When I heard about this -- "So, Inglorious Basterds
was good, but what if we upgrade that Tarantino to a Jordan Peele?" My reaction was, "Shit, that's all you had to say." And it starts off very, very strong -- but then it kinda loses its way. There's a bit of that Grindhouse weirdness, but they never lean in to it, and the ending is just... pretty dumb. You already had a gang of old Jews extracting violent revenge on actual Nazis -- just inject that right into my veins. Trying to spice that up with another goofball conspiracy because Operation Paperclip wasn't spicy enough? Anyway, I enjoyed it, but it really went off the rails in the last 2 or 3 episodes.
Lovecraft Country: This is absolutely amazing. Best thing on TV right now. It's only up to episode 4 and they've already blown through half the book (which was very good too). The book was more of a collection of several novellas, so I guess that lends itself to episodic TV pretty well.
Bill and Ted Face The Music: This is everything it should have been. It's a triumph. It has all the goofiness of the first one and not a mean-spirited bone in its body.
Star Trek Lower Decks: This is just The Orville. The Orville already met its goal of debasing Star Trek. Why is Star Trek now taking a sarcastic shit on itself? What if Star Trek, but cynical, barely-competent dimwits? If Star Trek is The West Wing, this is Veep.
The Marvelous Mrs. Maisel: I really enjoyed this, it's very funny. But a lot of it is, "Oh, these rich people are so unhappy at their boring lives." Speaking of Star Trek, it has a weirdly post-scarcity feeling to it. All of their problems are that they could do anything but they don't want to.
The Wretched: A very 80s-feeling monster movie. Good effects without dumb jump-scares, and a twist or two that I didn't see coming.
VFW: This feels like it was made in the 80s, thematically: a bunch of old former soldiers fight a bunch of "young punks" who are all hopped up on goofballs. It's got that weirdly classist fear of cities that you saw a lot back then. Probably Giuliani's fault.
Super Mario Bros. (1993): This movie is nuts in kind of the way that Tank Girl was nuts. I wouldn't say it's good, but it sure is... very much its own thing. We should have shown this movie at a Cyberdelia that nobody would have come to!
The Night Before (1988): I hadn't seen this since it came out, so I was worried. Teen Keanu blacks out and accidentally sells his prom date to a sex trafficker, then tries to piece the night back together, Memento style. It's actually pretty funny, though it does contain the expected "80s comedy" level of low-key racism and sexism. One big surprise: the pimped prom date is Lori Loughlin, currently more famous for failing to bribe her kids' way into college. Also, that scene in every 80s movie where they go into a dive bar and nobody's paying any attention to the super famous band playing? Usually that band is Oingo Boingo, but this time it was George Clinton and the P-Funk All Stars.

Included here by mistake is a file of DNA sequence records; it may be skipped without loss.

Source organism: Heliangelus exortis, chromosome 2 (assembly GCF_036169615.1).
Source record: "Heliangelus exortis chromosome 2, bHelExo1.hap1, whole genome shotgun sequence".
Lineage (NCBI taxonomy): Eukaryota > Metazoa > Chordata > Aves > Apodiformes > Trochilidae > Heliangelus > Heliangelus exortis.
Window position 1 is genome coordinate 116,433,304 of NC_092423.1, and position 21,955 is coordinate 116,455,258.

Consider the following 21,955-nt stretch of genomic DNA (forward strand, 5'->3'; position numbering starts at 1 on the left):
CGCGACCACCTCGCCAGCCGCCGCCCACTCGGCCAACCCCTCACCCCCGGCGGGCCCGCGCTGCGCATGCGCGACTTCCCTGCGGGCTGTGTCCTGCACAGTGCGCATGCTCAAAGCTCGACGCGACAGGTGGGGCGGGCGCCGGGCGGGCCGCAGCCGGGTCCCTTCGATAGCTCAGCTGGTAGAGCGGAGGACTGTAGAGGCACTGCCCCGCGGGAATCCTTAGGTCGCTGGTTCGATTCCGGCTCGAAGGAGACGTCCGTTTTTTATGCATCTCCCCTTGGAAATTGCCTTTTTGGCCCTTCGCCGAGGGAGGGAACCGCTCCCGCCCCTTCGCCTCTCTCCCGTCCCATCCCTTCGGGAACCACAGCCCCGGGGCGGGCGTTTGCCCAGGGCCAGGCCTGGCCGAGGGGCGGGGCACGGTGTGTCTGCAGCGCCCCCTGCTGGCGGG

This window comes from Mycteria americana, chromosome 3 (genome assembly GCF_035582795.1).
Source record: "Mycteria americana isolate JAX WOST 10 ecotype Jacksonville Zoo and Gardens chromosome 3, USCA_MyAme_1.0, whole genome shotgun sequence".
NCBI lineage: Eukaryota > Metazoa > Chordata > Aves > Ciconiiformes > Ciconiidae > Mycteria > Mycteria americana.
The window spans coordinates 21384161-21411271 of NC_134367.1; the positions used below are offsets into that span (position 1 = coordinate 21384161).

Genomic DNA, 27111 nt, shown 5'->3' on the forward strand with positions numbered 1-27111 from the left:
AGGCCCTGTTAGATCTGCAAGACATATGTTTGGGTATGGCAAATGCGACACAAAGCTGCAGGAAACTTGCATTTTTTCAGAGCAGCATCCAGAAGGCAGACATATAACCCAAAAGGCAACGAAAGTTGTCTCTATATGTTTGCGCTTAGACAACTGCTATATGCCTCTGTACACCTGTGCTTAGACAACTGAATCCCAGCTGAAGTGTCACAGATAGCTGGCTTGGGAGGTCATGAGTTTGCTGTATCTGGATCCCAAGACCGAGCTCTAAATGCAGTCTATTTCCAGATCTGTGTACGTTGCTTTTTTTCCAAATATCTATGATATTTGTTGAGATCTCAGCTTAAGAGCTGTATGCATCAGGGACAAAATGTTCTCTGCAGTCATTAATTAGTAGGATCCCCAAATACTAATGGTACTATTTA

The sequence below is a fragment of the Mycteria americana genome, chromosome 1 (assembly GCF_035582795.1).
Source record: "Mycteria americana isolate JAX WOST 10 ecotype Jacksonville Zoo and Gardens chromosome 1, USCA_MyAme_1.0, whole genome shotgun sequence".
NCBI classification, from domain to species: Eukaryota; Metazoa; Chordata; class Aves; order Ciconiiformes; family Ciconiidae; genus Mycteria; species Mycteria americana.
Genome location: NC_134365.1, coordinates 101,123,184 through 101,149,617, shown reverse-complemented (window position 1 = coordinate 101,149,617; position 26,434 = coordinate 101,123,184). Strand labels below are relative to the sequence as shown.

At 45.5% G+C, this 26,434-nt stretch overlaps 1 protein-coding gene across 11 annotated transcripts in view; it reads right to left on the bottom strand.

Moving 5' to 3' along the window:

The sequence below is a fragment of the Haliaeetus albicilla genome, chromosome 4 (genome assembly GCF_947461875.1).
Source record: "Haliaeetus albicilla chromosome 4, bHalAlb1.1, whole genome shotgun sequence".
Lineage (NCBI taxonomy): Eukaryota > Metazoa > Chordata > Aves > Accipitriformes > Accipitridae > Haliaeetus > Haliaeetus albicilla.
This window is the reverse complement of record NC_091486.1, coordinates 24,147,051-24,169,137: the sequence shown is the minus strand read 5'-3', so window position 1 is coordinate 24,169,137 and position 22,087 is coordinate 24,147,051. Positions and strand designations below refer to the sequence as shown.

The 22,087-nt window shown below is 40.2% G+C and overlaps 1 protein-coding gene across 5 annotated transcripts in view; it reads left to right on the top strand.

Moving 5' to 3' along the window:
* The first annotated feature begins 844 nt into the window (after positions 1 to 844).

True Romance (1993): I had fond memories of this movie, but that must have been from before additional decades of exposure to Tarantino and his creepy tics. This movie is crappy and mean! And the whole time I was watching it I was constantly thinking, "This scene would play as a bunch of horrifying psychopaths without this perky steel drum score behind it." So chalk that up to the power of music I guess.
Stargate Universe: I re-watched the whole series, and it's still really good! I always say that my favorite Star Trek series is Stargate Universe. It was obviously a reaction to Voyager, which should have been a show about "how bad do things go when a starship has no supply lines" but instead Voyager was the same old garbage, including firing all all 121 of their 38 photon torpedoes.
Stargate Universe was all about scarcity. The first few episodes were literally climbing the hierarchy of needs: EP1: "We're venting atmosphere." EP2: "We're out of water." EP3: "Getting hungry." There's a throwaway gag where someone wistfully says, "So, that was the last of the coffee, huh?", and someone replies, "You should see the smokers." At some point they lose the shuttlecraft, and that's it: now having no shuttlecraft becomes a major plot point for the rest of the season.
I also loved how, for the first half of S1, they mixed up who the antagonists were. It started off as "The military are doing their best but these crazy scientists keep trying to get us all killed" and then a few episodes later they flip the narrative to "the smart people are doing their best but these fascists keep trying to get us all killed."
The thing I HAAAATED about the show, though, was the magic "telepresence stones". They relied on them as plot elements SO heavily and SO often that the show was almost about those. They were more overused than -- and as bad as -- holodeck episodes. (All holodeck episodes are bad. Fight me.) It also didn't make a lot of sense, especially in season 2, why SGC was so eager to get access to Destiny. Sure, they wanted to rescue their people, but it went way beyond that. They almost started a war over it. It's not like they didn't have access to tons of Ancient ships and tech already, e.g. the entire Atlantis facility.
Overall, though, a great show that deserved a third season.